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Volume 11, Number 1—January 2005

Letter

Pygmy Populations Seronegative for Marburg Virus

Matthias Borchert*1Comments to Author , Sabue Mulangu†, Robert Swanepoel‡, Antoine Tshomba§, Afongenda Afounde¶, Amayo Kulidri¶, Jean-Jacques Muyembe-Tamfum†, and Patrick Van der Stuyft*
Author affiliations: *Institute of Tropical Medicine, Antwerp, Belgium; †Institut de Recherche Biomédicale, Kinshasa, Democratic Republic of Congo; ‡National Institute for Communicable Diseases, Johannesburg, South Africa; §Hôpital Général de Kilo-Moto, Watsa, Democratic Republic of Congo; ¶Ministry of Health, Democratic Republic of Congo

Main Article

Table

Frequency of risk factors for Marburg hemorrhagic fever in pygmies and nonmining general population residing in the Watsa Health Zone, Democratic Republic of Congo

Risk factors Male pygmies
(n = 150) (%) Female pygmies
(n = 150) (%) p* Pygmy population
(n = 300) (%) Nonmining population
(n = 553 to 569)† (%) p*
Primary transmission risk factors
Subsistence activities
Hunting 100 20 < 0.001 60
Entering caves 98 99 0.7 98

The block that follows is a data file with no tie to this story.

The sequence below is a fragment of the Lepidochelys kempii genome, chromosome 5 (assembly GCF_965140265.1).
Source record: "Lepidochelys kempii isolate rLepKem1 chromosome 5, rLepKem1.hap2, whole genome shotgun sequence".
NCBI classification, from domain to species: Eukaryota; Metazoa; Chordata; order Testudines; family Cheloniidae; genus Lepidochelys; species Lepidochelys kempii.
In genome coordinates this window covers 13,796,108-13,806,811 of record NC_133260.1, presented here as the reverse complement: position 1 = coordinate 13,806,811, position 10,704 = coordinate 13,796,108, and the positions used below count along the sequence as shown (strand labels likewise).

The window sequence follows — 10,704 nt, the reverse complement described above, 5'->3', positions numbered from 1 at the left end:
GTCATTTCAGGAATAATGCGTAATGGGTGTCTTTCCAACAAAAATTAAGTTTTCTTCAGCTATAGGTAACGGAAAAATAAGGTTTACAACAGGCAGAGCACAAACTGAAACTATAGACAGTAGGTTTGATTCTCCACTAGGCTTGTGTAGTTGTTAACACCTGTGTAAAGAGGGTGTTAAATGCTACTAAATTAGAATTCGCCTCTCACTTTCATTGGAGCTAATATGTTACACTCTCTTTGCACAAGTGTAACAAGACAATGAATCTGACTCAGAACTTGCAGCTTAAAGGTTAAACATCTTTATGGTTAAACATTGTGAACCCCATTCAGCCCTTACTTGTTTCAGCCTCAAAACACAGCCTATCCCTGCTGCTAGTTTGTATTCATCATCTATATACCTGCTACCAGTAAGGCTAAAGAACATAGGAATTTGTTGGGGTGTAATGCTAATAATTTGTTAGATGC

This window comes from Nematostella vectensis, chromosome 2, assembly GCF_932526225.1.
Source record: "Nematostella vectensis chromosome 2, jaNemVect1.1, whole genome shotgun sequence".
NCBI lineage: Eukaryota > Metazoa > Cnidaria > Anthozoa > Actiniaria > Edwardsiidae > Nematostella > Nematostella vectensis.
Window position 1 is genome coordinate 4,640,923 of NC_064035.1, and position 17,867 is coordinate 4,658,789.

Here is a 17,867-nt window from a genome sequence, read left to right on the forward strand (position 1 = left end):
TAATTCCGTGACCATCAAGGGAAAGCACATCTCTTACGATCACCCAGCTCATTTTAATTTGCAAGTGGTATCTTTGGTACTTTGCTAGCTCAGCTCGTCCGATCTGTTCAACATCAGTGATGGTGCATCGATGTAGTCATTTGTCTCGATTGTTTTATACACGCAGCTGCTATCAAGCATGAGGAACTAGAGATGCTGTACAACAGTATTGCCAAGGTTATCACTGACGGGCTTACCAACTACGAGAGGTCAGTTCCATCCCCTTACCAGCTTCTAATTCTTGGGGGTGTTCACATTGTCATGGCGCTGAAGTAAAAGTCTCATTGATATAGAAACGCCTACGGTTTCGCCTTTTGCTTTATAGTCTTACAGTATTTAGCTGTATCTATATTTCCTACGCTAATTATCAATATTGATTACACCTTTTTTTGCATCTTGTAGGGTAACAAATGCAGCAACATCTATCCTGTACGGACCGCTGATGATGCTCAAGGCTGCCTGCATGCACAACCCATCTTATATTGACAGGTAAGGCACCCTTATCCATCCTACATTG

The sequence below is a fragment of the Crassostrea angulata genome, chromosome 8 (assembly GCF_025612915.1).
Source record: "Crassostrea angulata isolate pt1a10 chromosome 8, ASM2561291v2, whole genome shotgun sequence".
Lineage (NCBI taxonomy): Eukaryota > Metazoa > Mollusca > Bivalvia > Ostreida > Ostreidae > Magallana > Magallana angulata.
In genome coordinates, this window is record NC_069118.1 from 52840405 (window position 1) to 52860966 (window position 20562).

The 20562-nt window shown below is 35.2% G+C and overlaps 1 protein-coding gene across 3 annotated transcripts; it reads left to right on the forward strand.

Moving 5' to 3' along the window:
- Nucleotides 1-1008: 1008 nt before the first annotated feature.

Contacts with wild animals
Rodents
Touched 85 59 < 0.001 72 53 < 0.001
Eaten‡ 42 43 0.9 42 34 0.02
Bitten by 33 27 0.3 30 26 0.15
Any contact 88 71 < 0.001 79 65 < 0.001
Bats
Touched 81 68 0.008 75 16 < 0.001
Eaten‡ 59 47 0.04 53 3 < 0.001
Bitten by 23 15 0.06 19 0.9 < 0.001
Any contact 83 72 0.02 78 18 < 0.001
Monkeys, apes
Touched 99 83 < 0.001 91 59 < 0.001
Eaten‡ 97 96 0.8 96 79 < 0.001
Bitten by 6 5 0.6 5 8 0.2
Any contact 99 97 0.1 98 84 < 0.001
Any wild animals 99 98 0.3 99 90 < 0.001
Secondary transmission risk factors
Contact with FHS§ patient
In the same household with FHS patient 19 25 0.3 22 25 0.4
In the same room with FHS patient 11 20 0.04 16 22 0.03
Worked with FHS patient 16 25 0.06 20 28 0.02
Participated in funeral of FHS patient 19 25 0.2 22 44 < 0.001
Touched FHS patient 15 23 0.06 19 32 < 0.001
Touched blood, urine, feces of FHS patient 10 13 0.5 11 7 0.03
Touched remains of FHS patient 11 19 0.05 15 10 0.02
Any contact 27 36 0.1 32 58 < 0.001
Any direct contact (touched) 22 31 0.09 26 34 0.02
Invasive medical treatment¶
Ever received injection 85 90 0.2 88
Ever received surgical or obstetric care 52 31 < 0.001 41
Any invasive medical treatment ever 93 93 93
Traditional treatment
Ever had scarification 99 97 0.4 98

*Using chi-square test.

†Variation in sample size due to missing data.

‡Bush meat often is smoked, grilled, or cooked; exposure to viable virus may therefore be more likely to happen during preparation of such meat for consumption than during consumption itself.

§FHS (febrile hemorrhagic syndrome): severe illness with high fever and bleeding from the nose, mouth or anus.

¶Includes circumcision, abscess incision, and other minor intervention.

Main Article

1Current affiliation: Infectious Disease Epidemiology Unit, London School of Hygiene and Tropical Medicine, United Kingdom.

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